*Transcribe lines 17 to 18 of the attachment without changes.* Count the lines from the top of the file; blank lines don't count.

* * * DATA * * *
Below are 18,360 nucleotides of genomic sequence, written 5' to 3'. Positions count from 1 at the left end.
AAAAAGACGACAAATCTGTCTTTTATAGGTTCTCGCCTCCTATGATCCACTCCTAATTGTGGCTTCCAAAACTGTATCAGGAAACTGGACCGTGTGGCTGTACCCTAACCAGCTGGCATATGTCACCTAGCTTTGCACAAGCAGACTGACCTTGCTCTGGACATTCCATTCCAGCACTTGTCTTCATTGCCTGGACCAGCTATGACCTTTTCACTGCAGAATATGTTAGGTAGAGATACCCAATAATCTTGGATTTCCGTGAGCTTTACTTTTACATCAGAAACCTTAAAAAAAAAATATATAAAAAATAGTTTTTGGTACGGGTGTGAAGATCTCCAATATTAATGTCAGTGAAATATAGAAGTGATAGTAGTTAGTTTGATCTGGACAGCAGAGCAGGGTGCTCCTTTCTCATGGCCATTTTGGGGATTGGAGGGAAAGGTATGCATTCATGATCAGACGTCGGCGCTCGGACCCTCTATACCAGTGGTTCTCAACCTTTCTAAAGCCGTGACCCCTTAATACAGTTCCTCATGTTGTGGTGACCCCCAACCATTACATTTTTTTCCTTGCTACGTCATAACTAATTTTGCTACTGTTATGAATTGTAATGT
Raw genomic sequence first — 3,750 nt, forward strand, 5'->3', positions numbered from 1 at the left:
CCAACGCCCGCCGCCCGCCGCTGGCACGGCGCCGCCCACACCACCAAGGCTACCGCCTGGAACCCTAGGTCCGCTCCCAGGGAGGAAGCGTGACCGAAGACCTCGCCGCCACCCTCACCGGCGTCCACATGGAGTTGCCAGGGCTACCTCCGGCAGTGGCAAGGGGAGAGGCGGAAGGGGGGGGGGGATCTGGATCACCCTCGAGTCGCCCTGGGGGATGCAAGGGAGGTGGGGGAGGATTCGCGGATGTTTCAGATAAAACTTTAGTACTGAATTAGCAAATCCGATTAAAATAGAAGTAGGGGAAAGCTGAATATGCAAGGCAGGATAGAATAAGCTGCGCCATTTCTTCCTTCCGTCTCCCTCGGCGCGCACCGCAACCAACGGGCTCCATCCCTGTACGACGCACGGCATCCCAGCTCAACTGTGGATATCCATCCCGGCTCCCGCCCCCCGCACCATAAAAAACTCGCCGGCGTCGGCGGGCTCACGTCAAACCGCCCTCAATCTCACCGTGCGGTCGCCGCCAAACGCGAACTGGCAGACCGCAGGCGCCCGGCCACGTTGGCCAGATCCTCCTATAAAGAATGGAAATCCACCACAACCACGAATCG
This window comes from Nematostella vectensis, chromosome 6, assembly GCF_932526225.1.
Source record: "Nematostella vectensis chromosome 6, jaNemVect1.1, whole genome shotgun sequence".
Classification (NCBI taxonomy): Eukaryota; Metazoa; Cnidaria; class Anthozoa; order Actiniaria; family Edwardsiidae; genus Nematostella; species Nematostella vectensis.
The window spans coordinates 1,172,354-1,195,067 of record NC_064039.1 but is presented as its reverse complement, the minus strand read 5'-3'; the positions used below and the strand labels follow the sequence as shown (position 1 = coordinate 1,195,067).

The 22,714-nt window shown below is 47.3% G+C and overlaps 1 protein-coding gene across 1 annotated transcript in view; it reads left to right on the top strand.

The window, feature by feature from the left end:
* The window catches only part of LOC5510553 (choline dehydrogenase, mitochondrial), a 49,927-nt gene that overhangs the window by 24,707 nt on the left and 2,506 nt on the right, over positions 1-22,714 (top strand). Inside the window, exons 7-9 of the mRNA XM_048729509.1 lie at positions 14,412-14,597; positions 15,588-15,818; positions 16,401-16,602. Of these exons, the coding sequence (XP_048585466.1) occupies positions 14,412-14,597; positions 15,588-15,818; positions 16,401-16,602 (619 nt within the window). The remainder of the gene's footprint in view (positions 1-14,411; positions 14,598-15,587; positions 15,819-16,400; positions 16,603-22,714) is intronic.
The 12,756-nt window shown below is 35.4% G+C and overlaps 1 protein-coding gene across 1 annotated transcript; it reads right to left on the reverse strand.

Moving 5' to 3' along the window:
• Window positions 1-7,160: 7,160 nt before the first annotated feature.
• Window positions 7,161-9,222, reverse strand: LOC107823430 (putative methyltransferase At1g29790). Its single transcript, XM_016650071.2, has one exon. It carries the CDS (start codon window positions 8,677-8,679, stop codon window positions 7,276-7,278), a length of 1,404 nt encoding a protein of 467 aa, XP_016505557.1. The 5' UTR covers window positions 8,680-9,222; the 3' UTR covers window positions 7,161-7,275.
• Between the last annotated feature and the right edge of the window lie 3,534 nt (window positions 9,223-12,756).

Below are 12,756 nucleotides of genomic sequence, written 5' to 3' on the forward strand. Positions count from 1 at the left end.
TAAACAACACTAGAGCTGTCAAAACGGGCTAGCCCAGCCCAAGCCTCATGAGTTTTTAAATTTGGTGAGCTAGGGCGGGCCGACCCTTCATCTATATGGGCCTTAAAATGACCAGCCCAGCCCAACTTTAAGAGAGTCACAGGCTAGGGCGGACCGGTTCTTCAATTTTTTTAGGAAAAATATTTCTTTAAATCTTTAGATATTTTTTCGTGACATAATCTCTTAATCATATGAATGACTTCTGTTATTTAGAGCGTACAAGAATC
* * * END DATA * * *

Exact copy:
Below are 12,756 nucleotides of genomic sequence, written 5' to 3' on the forward strand. Positions count from 1 at the left end.
TAAACAACACTAGAGCTGTCAAAACGGGCTAGCCCAGCCCAAGCCTCATGAGTTTTTAAATTTGGTGAGCTAGGGCGGGCCGACCCTTCATCTATATGGGCCTTAAAATGACCAGCCCAGCCCAACTTTAAGAGAGTCACAGGCTAGGGCGGACCGGTTCTTCAATTTTTTTAGGAAAAATATTTCTTTAAATCTTTAGATATTTTTTCGTGACATAATCTCTTAATCATATGAATGACTTCTGTTATTTAGAGCGTACAAGAATC